We walked through several report scenarios. Including ones where the children might be pressured to make false accusations by their biological parents (when contact is still allowed). In our state (KS) there's a lot of paperwork involved in keeping a child from the system in home and you're encourage to keep records of just about everything. Accusations (fake or otherwise) are one of the main reasons for the insane amounts of paperwork. But, having good and constant communication with your worker is also important. I don't think they had official numbers, but our workers told us that in the experience they had, and of the people they worked with at their organization, most of the accusations turned out to be fake.
Jul. 21st, 2010 06:02 pm (UTC)
It's kind of an interesting phenomenon because it seems, at least to my reading, to be a case where the powerless use one tool to try to change the power balance and strike out at those that have power over them. It makes me wonder how many other false reports of rape are like that.
Jul. 21st, 2010 06:46 pm (UTC)
From what I understood -- most kids that make false accusations do it for (mainly) two reasons: 1) they somehow think they'll be able to go home or 2) they think that something will eventually go wrong, and they want to have some control over when/where that happens. Typically as far as we understood it might not have anything at all to do with the foster family, and how nice/good they were.
Jul. 22nd, 2010 03:12 pm (UTC)
Well, with post-traumatic stress disorder it is possible to have flashbacks triggered by almost anything (smells, tone of voice, phrases, dynamics) which can set off a reliving of a previous abusive experience. So sometimes it is manipulative, sure, and attachment-related, but sometimes it comes from somewhere else. The compassionate response I've seen from a councilor I respect with kids like that is to listen to them, and take their emotions and response seriously regardless of whether they believe them. Eventually they can learn the coping skills to tell the difference between things happening now and things in the past being relived, but it's a skill that adults find hard to learn, much less children with less developed coping mechanisms.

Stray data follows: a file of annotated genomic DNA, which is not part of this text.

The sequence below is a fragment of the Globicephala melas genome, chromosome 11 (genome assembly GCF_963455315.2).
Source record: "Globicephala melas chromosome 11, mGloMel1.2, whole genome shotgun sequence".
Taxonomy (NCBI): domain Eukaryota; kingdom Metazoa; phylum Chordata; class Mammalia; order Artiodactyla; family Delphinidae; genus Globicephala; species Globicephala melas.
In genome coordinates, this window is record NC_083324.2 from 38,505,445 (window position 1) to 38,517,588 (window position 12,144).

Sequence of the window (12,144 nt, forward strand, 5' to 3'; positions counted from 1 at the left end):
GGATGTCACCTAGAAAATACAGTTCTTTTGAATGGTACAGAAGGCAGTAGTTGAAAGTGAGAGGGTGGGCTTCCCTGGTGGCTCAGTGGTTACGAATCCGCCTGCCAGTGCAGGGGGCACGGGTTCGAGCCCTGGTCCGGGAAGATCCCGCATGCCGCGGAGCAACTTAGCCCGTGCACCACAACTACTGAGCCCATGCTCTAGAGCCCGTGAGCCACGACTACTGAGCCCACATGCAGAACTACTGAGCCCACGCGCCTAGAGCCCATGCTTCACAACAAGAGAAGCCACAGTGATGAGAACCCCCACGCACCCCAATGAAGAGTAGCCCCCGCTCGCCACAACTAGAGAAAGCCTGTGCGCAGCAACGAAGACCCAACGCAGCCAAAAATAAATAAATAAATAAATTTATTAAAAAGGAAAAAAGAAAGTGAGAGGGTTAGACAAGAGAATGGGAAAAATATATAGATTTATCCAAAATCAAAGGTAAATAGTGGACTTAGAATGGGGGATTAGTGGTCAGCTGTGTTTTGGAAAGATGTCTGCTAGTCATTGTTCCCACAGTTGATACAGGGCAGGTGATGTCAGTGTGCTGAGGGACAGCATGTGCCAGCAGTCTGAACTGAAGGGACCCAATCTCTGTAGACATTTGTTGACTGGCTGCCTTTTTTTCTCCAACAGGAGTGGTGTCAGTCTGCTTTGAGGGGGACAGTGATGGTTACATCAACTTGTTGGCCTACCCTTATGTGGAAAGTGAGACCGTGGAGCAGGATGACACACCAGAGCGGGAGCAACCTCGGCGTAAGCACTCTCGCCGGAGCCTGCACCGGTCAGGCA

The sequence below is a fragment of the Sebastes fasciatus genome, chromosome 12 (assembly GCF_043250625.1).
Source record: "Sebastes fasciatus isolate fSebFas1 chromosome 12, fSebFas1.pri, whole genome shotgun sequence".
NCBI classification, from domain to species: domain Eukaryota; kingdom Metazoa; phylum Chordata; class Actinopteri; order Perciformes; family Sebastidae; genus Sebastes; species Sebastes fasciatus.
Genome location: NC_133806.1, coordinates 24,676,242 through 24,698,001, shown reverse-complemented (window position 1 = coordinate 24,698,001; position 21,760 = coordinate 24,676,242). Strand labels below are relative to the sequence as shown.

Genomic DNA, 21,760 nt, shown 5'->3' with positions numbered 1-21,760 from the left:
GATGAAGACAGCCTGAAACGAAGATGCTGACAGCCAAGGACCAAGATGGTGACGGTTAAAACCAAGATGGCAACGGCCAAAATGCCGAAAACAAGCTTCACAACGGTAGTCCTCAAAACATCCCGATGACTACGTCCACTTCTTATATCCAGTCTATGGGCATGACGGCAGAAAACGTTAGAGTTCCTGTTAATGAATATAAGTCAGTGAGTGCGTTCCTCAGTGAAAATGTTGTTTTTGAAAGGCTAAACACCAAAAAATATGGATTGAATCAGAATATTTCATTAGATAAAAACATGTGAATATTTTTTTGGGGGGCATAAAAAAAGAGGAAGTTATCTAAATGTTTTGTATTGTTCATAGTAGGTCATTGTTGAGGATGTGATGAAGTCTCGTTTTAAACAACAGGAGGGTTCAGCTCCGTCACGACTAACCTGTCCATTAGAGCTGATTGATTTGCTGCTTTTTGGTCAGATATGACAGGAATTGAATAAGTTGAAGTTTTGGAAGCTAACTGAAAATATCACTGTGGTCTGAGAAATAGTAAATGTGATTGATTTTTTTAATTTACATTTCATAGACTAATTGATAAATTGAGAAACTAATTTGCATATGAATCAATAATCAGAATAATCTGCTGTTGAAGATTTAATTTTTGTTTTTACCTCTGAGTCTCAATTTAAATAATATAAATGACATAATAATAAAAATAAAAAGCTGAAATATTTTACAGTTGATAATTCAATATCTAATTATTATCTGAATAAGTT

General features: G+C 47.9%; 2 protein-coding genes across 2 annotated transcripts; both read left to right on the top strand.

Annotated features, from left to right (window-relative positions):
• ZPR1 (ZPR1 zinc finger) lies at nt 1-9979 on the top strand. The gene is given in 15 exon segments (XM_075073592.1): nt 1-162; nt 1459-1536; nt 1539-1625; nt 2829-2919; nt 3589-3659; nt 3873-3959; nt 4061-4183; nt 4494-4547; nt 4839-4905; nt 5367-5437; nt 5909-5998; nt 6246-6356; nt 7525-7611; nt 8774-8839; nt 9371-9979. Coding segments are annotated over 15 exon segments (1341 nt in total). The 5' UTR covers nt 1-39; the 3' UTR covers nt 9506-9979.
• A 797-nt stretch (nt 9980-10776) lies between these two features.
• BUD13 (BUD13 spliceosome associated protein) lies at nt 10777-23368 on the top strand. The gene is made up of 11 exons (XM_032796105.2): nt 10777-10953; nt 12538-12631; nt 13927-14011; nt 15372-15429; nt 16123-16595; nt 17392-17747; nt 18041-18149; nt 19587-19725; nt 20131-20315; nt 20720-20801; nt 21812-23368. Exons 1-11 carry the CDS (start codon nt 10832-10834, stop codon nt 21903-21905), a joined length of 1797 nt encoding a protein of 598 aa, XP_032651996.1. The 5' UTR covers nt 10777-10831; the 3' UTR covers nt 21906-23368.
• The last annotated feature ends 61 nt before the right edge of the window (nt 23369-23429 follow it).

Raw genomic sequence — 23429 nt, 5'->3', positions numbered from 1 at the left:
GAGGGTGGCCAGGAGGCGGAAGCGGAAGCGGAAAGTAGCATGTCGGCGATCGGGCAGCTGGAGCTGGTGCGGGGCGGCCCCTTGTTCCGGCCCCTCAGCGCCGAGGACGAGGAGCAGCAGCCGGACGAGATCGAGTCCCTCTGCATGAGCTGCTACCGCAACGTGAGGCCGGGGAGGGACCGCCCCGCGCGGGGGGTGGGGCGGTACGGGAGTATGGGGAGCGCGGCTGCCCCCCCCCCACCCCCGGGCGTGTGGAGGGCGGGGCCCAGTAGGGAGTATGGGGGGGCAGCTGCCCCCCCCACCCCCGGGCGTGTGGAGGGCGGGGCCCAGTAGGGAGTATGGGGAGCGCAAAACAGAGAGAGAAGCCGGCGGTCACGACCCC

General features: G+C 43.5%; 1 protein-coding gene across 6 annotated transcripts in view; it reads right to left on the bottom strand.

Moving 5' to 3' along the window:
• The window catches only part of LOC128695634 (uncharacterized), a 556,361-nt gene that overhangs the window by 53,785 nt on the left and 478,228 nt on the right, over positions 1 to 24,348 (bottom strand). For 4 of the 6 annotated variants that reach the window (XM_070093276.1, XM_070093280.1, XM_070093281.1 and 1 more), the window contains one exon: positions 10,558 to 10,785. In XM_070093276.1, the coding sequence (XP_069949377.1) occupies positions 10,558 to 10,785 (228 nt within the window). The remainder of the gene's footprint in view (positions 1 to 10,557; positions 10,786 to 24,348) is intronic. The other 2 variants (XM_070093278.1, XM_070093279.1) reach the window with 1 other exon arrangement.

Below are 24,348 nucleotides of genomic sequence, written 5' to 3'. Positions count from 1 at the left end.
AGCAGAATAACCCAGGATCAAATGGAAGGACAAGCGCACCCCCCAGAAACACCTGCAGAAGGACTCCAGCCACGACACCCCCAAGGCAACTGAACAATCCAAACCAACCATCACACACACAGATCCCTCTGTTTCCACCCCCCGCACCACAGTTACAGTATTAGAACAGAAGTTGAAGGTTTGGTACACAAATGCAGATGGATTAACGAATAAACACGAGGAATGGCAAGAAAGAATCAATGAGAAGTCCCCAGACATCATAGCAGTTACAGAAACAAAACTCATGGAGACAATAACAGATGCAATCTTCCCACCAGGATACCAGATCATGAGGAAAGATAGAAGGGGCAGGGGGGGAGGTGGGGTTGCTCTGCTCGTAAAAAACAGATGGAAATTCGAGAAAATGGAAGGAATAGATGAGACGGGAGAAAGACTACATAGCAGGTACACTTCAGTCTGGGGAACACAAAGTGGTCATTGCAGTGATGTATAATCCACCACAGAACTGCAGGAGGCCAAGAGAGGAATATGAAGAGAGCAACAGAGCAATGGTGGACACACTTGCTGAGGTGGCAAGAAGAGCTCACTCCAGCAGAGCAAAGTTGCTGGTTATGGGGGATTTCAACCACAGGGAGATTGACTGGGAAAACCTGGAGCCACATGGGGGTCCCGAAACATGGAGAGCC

Mix that up with the actual instances of abuse in the system, and you get a big fat mess. Memory is a fickle and imperfect thing, belief more so and rapists and abusers know both those facts and manipulate them to escape detection and punishment.


Jim C. Hines